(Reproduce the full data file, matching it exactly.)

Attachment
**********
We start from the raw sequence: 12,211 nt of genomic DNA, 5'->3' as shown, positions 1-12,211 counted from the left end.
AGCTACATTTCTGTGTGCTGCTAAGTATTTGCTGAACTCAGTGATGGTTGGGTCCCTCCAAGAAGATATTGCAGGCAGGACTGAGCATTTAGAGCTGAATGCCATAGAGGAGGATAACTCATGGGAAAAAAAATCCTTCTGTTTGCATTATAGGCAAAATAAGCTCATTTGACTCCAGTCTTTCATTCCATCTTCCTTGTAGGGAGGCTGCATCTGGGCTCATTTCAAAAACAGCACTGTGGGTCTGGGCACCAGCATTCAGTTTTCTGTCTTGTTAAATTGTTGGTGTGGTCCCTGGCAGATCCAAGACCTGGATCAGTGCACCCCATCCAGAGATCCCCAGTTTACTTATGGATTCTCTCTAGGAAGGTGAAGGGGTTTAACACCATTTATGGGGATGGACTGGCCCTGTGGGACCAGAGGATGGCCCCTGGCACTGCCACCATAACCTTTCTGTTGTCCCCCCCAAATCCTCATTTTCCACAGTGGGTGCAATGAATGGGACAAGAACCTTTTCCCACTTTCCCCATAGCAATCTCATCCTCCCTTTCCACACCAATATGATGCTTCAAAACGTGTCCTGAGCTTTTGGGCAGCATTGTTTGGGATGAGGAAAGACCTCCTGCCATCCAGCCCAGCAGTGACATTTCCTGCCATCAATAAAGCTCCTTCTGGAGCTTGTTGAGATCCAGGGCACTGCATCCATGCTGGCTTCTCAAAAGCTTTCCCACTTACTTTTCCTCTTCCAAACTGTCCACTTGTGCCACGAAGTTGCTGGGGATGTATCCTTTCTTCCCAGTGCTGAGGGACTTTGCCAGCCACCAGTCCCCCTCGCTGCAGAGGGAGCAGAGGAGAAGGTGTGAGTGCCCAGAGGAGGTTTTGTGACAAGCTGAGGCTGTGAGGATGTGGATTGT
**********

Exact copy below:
We start from the raw sequence: 12,211 nt of genomic DNA, 5'->3' as shown, positions 1-12,211 counted from the left end.
AGCTACATTTCTGTGTGCTGCTAAGTATTTGCTGAACTCAGTGATGGTTGGGTCCCTCCAAGAAGATATTGCAGGCAGGACTGAGCATTTAGAGCTGAATGCCATAGAGGAGGATAACTCATGGGAAAAAAAATCCTTCTGTTTGCATTATAGGCAAAATAAGCTCATTTGACTCCAGTCTTTCATTCCATCTTCCTTGTAGGGAGGCTGCATCTGGGCTCATTTCAAAAACAGCACTGTGGGTCTGGGCACCAGCATTCAGTTTTCTGTCTTGTTAAATTGTTGGTGTGGTCCCTGGCAGATCCAAGACCTGGATCAGTGCACCCCATCCAGAGATCCCCAGTTTACTTATGGATTCTCTCTAGGAAGGTGAAGGGGTTTAACACCATTTATGGGGATGGACTGGCCCTGTGGGACCAGAGGATGGCCCCTGGCACTGCCACCATAACCTTTCTGTTGTCCCCCCCAAATCCTCATTTTCCACAGTGGGTGCAATGAATGGGACAAGAACCTTTTCCCACTTTCCCCATAGCAATCTCATCCTCCCTTTCCACACCAATATGATGCTTCAAAACGTGTCCTGAGCTTTTGGGCAGCATTGTTTGGGATGAGGAAAGACCTCCTGCCATCCAGCCCAGCAGTGACATTTCCTGCCATCAATAAAGCTCCTTCTGGAGCTTGTTGAGATCCAGGGCACTGCATCCATGCTGGCTTCTCAAAAGCTTTCCCACTTACTTTTCCTCTTCCAAACTGTCCACTTGTGCCACGAAGTTGCTGGGGATGTATCCTTTCTTCCCAGTGCTGAGGGACTTTGCCAGCCACCAGTCCCCCTCGCTGCAGAGGGAGCAGAGGAGAAGGTGTGAGTGCCCAGAGGAGGTTTTGTGACAAGCTGAGGCTGTGAGGATGTGGATTGT